As scholars, teachers and administrators, we think a lot about the resurgence of civic engagement in American higher education. We believe deeply in it, and are convinced that bringing the resources of our institutions to the world's wicked problems is a core responsibility -- yet we worry about this trend too. We are concerned with what it is exactly that we are doing, especially when it comes to student community service.
To use a metaphor, does the current nature of civic engagement, as practiced by higher education, teach our students that the solution to K-12 educational problems in the United States comes from tutoring children? Don't get us wrong -- tutoring has its place, but this is not a solution to society's educational equity issues.
To extend the metaphor, do our students know while they are tutoring that there are political and policy questions that weigh heavily on the child in front of them? For the former, do they know who serves on the school board and what their position is on charter schools? For the latter, do they know that, because most funding for public K-12 schools comes from local governments whose coffers are filled by property taxes, educational opportunities are institutionally stacked against low-income children?
To be sure, this generation of students is civically engaged (here we are referring largely to volunteerism), but they are also politically disengaged (here we are referring largely to efforts aimed at influencing policy or electoral politics). With the exception of 2004 and 2008, 18 to 24-year-old voter turnout has been on the decline, and youth consistently vote at lower rates than those older than them. Young adults are also less likely to engage in advocacy efforts or write their congressional leaders. We would be less concerned about this if we had evidence that the civic leads to the political, but we are hard pressed to find rigorous research to alleviate our concerns.
A historic lack of confidence in public institutions notwithstanding, the predominant civic practices within higher education may contribute to a pipeline of disengagement. When students on our campuses tutor K-12 students, and they do so void of knowledge on the political and policy dimensions of the problem their efforts aim to address, they are engaging in a charitable response to a complicated issue. If we do not teach them, then we are conveying that a charitable response is sufficient.
Without knowledge and skills for political engagement, we should not be surprised by a lack of political action. Research demonstrates that political engagement is predicted by having politically-oriented parental role models, engaging in political, issue-based discussion with peers and others, and receiving civic education. As such, higher education should not shirk its responsibility to teach the habits of democratic engagement. One of the best predictors of youth voter turnout is whether they are registered to vote, but how many of our campuses facilitate this simple democratic rite of passage?
We suspect that these observations resonate for many of you who spend time on college campuses. When was the last time you saw a significant protest by your students on an issue of national or international concern? We make this observation in an historical context where the U.S. has been involved in two costly, deadly and unpopular wars. At the same time, we suspect that you can very easily recall learning about efforts by your students to send relief supplies to areas devastated by natural disasters or in fact, tutor. While these types of charitable actions should be encouraged, we must also do more to educate about the politics and policy that surround those actions. For example, disaster relief efforts have a robust grounding in international development and foreign diplomacy. When such international events occur, faculty can place that contemporary issue in historical context. The question of: "What can you do?" can be posed and unpacked. For nearly every civic project that our students passionately embrace, there is a concomitant political or policy dimension that our institutions are deeply qualified to highlight.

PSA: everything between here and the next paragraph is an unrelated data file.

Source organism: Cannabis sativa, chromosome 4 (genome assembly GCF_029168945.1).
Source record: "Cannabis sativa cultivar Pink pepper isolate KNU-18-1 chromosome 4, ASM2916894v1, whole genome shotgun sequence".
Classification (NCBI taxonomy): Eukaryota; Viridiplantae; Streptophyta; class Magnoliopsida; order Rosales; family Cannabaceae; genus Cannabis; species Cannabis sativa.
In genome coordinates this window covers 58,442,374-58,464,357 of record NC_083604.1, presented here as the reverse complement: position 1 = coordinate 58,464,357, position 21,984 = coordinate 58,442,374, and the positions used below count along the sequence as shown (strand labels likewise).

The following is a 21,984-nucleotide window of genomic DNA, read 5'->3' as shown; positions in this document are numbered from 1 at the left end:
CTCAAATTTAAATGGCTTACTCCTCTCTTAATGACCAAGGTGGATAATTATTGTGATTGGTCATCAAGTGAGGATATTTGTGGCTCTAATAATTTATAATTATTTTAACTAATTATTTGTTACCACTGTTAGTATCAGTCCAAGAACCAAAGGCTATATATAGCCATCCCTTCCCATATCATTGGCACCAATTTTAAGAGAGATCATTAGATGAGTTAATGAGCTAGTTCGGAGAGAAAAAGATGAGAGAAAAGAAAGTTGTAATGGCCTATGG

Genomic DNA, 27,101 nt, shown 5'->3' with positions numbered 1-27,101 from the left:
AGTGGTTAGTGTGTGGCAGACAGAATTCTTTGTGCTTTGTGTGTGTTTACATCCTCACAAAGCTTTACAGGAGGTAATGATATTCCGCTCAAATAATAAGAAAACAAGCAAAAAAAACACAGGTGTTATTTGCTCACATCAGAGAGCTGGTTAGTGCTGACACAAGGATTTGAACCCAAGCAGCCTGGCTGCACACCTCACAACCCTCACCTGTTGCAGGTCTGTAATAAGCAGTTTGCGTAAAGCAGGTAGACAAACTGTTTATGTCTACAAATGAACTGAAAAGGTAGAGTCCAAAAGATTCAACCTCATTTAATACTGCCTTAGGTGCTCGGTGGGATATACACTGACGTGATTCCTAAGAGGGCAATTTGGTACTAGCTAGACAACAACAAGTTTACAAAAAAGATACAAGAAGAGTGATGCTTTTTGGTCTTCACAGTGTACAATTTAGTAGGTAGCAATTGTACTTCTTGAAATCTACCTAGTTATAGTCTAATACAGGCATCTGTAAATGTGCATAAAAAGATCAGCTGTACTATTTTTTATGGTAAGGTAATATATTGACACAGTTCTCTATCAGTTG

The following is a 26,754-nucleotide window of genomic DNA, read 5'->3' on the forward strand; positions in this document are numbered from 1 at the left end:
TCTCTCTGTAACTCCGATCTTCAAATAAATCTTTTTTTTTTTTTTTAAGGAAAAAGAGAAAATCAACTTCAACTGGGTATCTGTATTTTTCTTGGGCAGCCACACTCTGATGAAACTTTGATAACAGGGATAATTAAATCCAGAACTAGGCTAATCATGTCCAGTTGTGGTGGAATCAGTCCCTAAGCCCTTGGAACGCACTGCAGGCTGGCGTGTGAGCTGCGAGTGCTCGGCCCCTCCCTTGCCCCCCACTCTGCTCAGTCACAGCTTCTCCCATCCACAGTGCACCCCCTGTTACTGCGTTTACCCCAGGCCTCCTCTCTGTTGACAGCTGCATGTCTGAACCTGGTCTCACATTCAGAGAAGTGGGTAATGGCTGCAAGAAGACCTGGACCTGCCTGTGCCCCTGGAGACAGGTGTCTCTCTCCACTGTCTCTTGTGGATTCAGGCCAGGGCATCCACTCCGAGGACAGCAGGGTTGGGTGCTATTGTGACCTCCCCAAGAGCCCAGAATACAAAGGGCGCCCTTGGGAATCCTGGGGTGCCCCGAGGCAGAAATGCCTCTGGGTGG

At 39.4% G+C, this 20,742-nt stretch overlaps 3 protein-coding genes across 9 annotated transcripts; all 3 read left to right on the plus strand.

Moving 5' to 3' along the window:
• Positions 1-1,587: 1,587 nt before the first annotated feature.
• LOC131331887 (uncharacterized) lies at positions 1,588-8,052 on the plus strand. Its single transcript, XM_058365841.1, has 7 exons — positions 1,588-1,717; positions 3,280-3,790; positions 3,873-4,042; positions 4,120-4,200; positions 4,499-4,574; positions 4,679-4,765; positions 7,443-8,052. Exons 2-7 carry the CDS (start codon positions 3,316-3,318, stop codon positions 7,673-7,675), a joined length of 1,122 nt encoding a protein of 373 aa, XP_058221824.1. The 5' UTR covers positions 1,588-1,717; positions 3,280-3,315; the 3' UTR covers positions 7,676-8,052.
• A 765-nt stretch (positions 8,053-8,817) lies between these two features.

When presented with a vexing issue such human trafficking or homelessness, students often ask: "But what can I do?" To make political action a response, our objective should be to demystify politics and the policy process. Given the disinvestment in K-12 civics education (and without Schoolhouse Rock) students arrive on our campuses unable to explain how a bill becomes law. The policy process and citizens' roles in it should be made clear.
Finally, we can organize our students to stop the cycle of political disengagement now. The nationally implemented Marshall Brennan project is an example, where law students teach constitutional law in the most disadvantaged schools in the United States. As we know, you really learn a subject when you teach it. As our students grow and develop as political actors, they inspire and educate the next generation of politically engaged youth.
Political action is mercurial. Its forms and activities change as society changes. Product boycotts, online campaigns and other methods are on the rise. Educated young adults are certainly at the forefront of these trends. Our concern, however, is with the basic habits of democracy, the constitutional and electoral framework upon which our country is founded and still operates. Let's teach them how to influence the political and policy process -- not just tutor. Yes, we should tell our students, share your math expertise in the local schools near your campus, but also implore them to learn about why there are too many students in the class and the teacher needs to live with his parents because he does not make enough money to live on his own. Let's connect the civic to the political and move the civic engagement movement to embrace a broader democratic engagement.